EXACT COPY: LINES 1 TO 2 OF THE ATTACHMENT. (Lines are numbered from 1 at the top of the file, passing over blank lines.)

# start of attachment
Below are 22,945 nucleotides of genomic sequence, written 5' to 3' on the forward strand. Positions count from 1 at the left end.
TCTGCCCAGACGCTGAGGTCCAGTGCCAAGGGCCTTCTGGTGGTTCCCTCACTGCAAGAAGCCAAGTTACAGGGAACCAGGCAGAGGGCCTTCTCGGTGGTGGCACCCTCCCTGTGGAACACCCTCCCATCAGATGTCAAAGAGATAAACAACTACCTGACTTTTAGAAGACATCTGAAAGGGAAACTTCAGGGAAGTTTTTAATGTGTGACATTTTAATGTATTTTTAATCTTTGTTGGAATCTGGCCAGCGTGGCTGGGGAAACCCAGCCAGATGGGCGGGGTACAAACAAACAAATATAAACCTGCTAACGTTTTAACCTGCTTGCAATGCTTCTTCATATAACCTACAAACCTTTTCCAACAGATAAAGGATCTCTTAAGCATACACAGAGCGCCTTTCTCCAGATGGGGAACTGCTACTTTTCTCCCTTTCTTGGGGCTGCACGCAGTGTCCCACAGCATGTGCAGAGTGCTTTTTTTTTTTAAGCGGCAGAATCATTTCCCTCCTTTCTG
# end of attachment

Below are 22,945 nucleotides of genomic sequence, written 5' to 3' on the forward strand. Positions count from 1 at the left end.
TCTGCCCAGACGCTGAGGTCCAGTGCCAAGGGCCTTCTGGTGGTTCCCTCACTGCAAGAAGCCAAGTTACAGGGAACCAGGCAGAGGGCCTTCTCGGTGGTGGCACCCTCCCTGTGGAACACCCTCCCATCAGATGTCAAAGAGATAAACAACTACCTGACTTTTAGAAGACATCTGAAAGGGAAACTTCAGGGAAGTTTTTAATGTGTGACATTTTAATGTATTTTTAATCTTTGTTGGAATCTGGCCAGCGTGGCTGGGGAAACCCAGCCAGATGGGCGGGGTACAAACAAACAAATATAAACCTGCTAACGTTTTAACCTGCTTGCAATGCTTCTTCATATAACCTACAAACCTTTTCCAACAGATAAAGGATCTCTTAAGCATACACAGAGCGCCTTTCTCCAGATGGGGAACTGCTACTTTTCTCCCTTTCTTGGGGCTGCACGCAGTGTCCCACAGCATGTGCAGAGTGCTTTTTTTTTTTAAGCGGCAGAATCATTTCCCTCCTTTCTG